Suggest a robust voltage stabilizer for computers.

quicky008

Technomancer
I live in a rural area which experiences frequent voltage fluctuations,especially during the monsoons-the voltage sags and swells so often that my old 650 va APC ups has a hard time keeping up with it and frequently switches to battery.

So i was wondering whether it would be a good idea to connect my UPS to a voltage stabilizer that could supply a steady 220-230V at all times?It would cause reduced stress on the ups whenever the line voltage is fluctuating a lot and consequently ,prevent it from switching to battery often.Also most stabilizers are capable of working with a wider voltage range as compared to an UPS,which can only handle voltage related anomalies to a limited extent.

While searching on amazon,i came across some voltage stabilizers that are intended for use with refrigerators and feature something called time delay system to protect the connected equipment-while this may be useful for home appliances, i think it would be a disadvantage for computers as it would prevent the system from receiving power instantly when power is restored after a blackout.

So please recommend a stabilizer that would be suitable for my requirements and can stabilize low and high voltage to safe levels(~230V).As i already have an ups,i dont really want to spend too much on it-my budget is around 2.5k at most.

Also,i usually keep two of my pcs connected to my ups and when both of them are operational,they tend to draw around 150-270W(depending on load),so the stabilizer should be able to handle it without any issues.
 
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quicky008

quicky008

Technomancer
Not particularly fond of vguard but as the market is practically saturated with their products there doesn't seem to be much of a choice here.

Do you have any particular model(s) in mind?
 

whitestar_999

Super Moderator
Staff member
Not particularly fond of vguard but as the market is practically saturated with their products there doesn't seem to be much of a choice here.

Do you have any particular model(s) in mind?
Nothing particular but some members here from South are happy with their products.
 
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quicky008

quicky008

Technomancer
In that case if anyone has used a good stabilizer for their computers,please specify its make and model here.
 
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quicky008

quicky008

Technomancer
how can i calculate the wattage a stabilizer is equipped to handle from its Amp rating? If a stabilizer has a capacity of 1.3A,how much watts can it actually supply without tripping or malfunctioning?
 
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ico

Super Moderator
Staff member
I haven't used one. Back in the day my inverter used to kick in if there was low voltage. And, I had a computer UPS on top of it.
 

whitestar_999

Super Moderator
Staff member
how can i calculate the wattage a stabilizer is equipped to handle from its Amp rating? If a stabilizer has a capacity of 1.3A,how much watts can it actually supply without tripping or malfunctioning?
To get the maximum power - Multiply "230 x Max rated Current" of all the equipment that are to be connected to the stabilizer. Add a 20-25% safety margin to arrive at stabilizer rating. If you have plans to add more devices later, you can keep buffer for them.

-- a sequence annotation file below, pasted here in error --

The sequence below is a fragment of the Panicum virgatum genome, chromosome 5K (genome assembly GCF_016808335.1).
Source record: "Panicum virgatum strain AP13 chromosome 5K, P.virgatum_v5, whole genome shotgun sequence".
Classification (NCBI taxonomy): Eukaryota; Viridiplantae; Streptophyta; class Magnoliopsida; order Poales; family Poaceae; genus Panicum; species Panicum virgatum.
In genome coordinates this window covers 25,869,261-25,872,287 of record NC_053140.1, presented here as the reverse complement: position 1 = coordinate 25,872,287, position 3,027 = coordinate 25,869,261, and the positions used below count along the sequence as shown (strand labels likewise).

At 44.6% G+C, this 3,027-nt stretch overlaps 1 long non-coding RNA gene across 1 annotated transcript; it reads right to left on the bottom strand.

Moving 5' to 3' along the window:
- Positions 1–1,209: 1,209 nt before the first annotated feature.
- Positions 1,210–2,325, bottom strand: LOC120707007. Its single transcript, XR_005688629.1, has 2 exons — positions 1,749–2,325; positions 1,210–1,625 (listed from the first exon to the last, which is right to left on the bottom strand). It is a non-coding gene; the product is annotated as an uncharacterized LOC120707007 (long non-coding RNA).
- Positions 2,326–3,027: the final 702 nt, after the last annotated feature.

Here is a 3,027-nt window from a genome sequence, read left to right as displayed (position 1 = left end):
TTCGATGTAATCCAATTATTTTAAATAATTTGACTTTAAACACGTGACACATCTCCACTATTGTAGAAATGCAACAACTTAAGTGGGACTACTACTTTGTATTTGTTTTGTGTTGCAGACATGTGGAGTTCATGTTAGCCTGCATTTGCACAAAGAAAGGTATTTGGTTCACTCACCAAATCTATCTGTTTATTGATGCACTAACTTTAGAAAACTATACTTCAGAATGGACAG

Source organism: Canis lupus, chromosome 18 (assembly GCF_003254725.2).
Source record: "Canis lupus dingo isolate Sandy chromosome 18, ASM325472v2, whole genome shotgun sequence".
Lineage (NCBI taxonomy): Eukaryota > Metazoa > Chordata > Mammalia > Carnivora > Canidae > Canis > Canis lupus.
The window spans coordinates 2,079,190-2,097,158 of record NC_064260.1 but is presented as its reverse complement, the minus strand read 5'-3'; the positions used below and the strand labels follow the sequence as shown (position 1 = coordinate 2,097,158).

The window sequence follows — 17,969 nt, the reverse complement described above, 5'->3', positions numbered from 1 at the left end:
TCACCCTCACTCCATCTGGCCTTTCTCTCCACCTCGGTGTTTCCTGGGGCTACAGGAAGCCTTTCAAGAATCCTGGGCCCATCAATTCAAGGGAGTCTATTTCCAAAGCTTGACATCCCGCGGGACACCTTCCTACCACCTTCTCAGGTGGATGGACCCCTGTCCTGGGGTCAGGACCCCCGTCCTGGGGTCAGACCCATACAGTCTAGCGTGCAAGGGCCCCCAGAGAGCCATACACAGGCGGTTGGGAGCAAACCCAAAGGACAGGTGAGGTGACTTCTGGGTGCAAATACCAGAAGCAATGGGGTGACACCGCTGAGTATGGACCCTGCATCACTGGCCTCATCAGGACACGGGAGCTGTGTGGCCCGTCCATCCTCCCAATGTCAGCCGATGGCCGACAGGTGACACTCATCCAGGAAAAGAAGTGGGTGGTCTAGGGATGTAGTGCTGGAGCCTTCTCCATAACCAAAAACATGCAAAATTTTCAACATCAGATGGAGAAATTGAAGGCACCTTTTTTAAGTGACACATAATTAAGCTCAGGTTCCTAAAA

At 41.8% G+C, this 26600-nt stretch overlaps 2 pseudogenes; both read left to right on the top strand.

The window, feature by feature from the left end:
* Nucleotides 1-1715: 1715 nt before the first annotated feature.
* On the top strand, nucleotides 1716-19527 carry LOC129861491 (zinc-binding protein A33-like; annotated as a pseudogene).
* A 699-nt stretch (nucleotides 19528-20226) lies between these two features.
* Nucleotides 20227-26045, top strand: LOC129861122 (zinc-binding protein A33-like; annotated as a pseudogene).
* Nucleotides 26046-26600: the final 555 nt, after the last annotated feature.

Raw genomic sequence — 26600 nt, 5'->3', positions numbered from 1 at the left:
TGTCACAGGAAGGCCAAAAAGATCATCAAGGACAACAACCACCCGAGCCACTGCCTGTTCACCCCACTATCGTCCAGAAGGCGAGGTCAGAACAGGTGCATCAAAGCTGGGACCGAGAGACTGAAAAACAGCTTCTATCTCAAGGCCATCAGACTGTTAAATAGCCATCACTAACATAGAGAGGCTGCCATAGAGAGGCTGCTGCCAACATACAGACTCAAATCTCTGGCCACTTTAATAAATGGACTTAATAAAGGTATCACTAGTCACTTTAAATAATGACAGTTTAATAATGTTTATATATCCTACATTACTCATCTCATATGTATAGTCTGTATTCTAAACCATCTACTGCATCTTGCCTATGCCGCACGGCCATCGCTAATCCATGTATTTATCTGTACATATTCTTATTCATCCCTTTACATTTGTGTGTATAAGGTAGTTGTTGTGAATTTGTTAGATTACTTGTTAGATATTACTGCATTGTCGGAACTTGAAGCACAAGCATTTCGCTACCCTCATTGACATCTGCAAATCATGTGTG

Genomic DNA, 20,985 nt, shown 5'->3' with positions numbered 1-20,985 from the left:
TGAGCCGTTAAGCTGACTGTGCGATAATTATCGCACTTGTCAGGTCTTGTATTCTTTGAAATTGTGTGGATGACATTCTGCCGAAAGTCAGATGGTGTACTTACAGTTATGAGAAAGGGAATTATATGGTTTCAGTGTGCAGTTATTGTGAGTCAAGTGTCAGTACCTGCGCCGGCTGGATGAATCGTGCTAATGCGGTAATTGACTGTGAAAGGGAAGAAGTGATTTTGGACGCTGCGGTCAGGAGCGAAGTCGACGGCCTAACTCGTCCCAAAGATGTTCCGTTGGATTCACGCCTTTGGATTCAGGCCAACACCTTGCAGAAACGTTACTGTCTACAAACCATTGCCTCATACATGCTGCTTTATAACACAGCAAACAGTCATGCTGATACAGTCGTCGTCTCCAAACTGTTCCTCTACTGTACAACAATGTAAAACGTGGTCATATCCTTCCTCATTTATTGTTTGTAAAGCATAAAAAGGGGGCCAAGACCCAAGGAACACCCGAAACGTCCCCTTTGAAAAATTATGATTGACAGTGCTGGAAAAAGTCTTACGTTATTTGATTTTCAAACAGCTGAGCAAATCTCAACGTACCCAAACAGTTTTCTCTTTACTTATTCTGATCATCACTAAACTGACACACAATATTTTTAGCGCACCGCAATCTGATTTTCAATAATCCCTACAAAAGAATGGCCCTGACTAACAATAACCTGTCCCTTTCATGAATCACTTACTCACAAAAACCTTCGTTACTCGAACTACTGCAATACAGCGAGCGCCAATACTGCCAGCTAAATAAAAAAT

In case the Voltage Stabilizer has a rating in watts also, assume a power factor of 0.8 (W=V*A*pf).
The most important thing is to know the nature of the load connected to the stabilizer. First you must note down the power (or Watts) for all the appliances that will be connected to a stabilizer. The sum total of the power consumption (or Watts) will give you the load on the stabilizer in watts. But most stabilizer sizes are in VA (Volt Ampere) or kVA (kilo Volt Ampere which is equal to 1000 Volt Ampere). Although to get the actual VA (or Volt Ampere) from Watts (W) you will have to do some measurements, but to give a rough approximation, you can increase the Watts value by 20% to get the approximate VA size that you may need.
 
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quicky008

quicky008

Technomancer
What is the power factor of a typical pc? If i assume it to be 0.8, then will i have to consider the double of that no ie 1.6 when factoring in the load of 2 pcs?
 

whitestar_999

Super Moderator
Staff member
What is the power factor of a typical pc? If i assume it to be 0.8, then will i have to consider the double of that no ie 1.6 when factoring in the load of 2 pcs?
PF doesn't work like that & PF is for AC(not air conditioner but alternating current) aka for ups,inverter etc which supply AC in absence of mains power supply(which is also AC) & not your typical home appliances.
 
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quicky008

quicky008

Technomancer
i was thinking of buying this stabilizer(vguard mini crystal supreme):



its rated for 1.3A, 230V. So if the PF is assumed to be 0.8,its power output capacity will be around 240W,right?

Will 240W suffice for 2 computers,if they are used together at the same time?Can this stabilizer handle such a load?
 

whitestar_999

Super Moderator
Staff member
its rated for 1.3A, 230V. So if the PF is assumed to be 0.8,its power output capacity will be around 240W,right?

Will 240W suffice for 2 computers,if they are used together at the same time?Can this stabilizer handle such a load?
As per formula on v-guard site, it should be ~240W.

What are the 2 pc configs though chances are very low unless they are pretty old/weak configs?
 
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